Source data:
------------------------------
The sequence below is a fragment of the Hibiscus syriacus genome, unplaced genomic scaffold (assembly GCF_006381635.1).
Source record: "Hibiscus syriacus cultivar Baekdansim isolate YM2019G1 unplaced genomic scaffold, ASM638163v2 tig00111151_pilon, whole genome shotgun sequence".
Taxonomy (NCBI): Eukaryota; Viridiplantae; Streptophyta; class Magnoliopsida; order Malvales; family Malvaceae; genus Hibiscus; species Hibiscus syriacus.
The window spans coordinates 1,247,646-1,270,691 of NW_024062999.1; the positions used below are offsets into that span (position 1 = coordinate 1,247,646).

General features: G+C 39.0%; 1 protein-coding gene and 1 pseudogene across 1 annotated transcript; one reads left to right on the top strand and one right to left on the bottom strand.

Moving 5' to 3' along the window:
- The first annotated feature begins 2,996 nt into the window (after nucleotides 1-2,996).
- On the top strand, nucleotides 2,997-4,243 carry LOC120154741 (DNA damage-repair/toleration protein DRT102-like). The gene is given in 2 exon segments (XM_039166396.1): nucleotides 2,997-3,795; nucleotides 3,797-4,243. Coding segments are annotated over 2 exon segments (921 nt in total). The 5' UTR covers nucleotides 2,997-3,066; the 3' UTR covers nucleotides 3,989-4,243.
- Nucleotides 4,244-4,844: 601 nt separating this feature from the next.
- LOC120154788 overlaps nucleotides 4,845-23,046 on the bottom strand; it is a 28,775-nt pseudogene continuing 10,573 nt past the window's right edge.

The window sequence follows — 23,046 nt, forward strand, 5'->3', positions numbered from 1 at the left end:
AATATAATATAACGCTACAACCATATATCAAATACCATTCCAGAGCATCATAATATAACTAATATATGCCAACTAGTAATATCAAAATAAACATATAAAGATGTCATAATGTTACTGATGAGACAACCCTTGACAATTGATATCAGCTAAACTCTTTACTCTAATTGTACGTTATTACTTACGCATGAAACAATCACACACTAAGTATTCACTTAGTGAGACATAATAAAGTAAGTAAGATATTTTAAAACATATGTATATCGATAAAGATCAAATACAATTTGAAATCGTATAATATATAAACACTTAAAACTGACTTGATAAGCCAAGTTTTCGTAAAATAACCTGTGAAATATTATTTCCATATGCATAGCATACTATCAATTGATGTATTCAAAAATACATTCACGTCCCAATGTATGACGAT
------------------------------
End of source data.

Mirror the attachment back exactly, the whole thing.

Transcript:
The sequence below is a fragment of the Hibiscus syriacus genome, unplaced genomic scaffold (assembly GCF_006381635.1).
Source record: "Hibiscus syriacus cultivar Baekdansim isolate YM2019G1 unplaced genomic scaffold, ASM638163v2 tig00111151_pilon, whole genome shotgun sequence".
Taxonomy (NCBI): Eukaryota; Viridiplantae; Streptophyta; class Magnoliopsida; order Malvales; family Malvaceae; genus Hibiscus; species Hibiscus syriacus.
The window spans coordinates 1,247,646-1,270,691 of NW_024062999.1; the positions used below are offsets into that span (position 1 = coordinate 1,247,646).

General features: G+C 39.0%; 1 protein-coding gene and 1 pseudogene across 1 annotated transcript; one reads left to right on the top strand and one right to left on the bottom strand.

Moving 5' to 3' along the window:
- The first annotated feature begins 2,996 nt into the window (after nucleotides 1-2,996).
- On the top strand, nucleotides 2,997-4,243 carry LOC120154741 (DNA damage-repair/toleration protein DRT102-like). The gene is given in 2 exon segments (XM_039166396.1): nucleotides 2,997-3,795; nucleotides 3,797-4,243. Coding segments are annotated over 2 exon segments (921 nt in total). The 5' UTR covers nucleotides 2,997-3,066; the 3' UTR covers nucleotides 3,989-4,243.
- Nucleotides 4,244-4,844: 601 nt separating this feature from the next.
- LOC120154788 overlaps nucleotides 4,845-23,046 on the bottom strand; it is a 28,775-nt pseudogene continuing 10,573 nt past the window's right edge.

The window sequence follows — 23,046 nt, forward strand, 5'->3', positions numbered from 1 at the left end:
AATATAATATAACGCTACAACCATATATCAAATACCATTCCAGAGCATCATAATATAACTAATATATGCCAACTAGTAATATCAAAATAAACATATAAAGATGTCATAATGTTACTGATGAGACAACCCTTGACAATTGATATCAGCTAAACTCTTTACTCTAATTGTACGTTATTACTTACGCATGAAACAATCACACACTAAGTATTCACTTAGTGAGACATAATAAAGTAAGTAAGATATTTTAAAACATATGTATATCGATAAAGATCAAATACAATTTGAAATCGTATAATATATAAACACTTAAAACTGACTTGATAAGCCAAGTTTTCGTAAAATAACCTGTGAAATATTATTTCCATATGCATAGCATACTATCAATTGATGTATTCAAAAATACATTCACGTCCCAATGTATGACGAT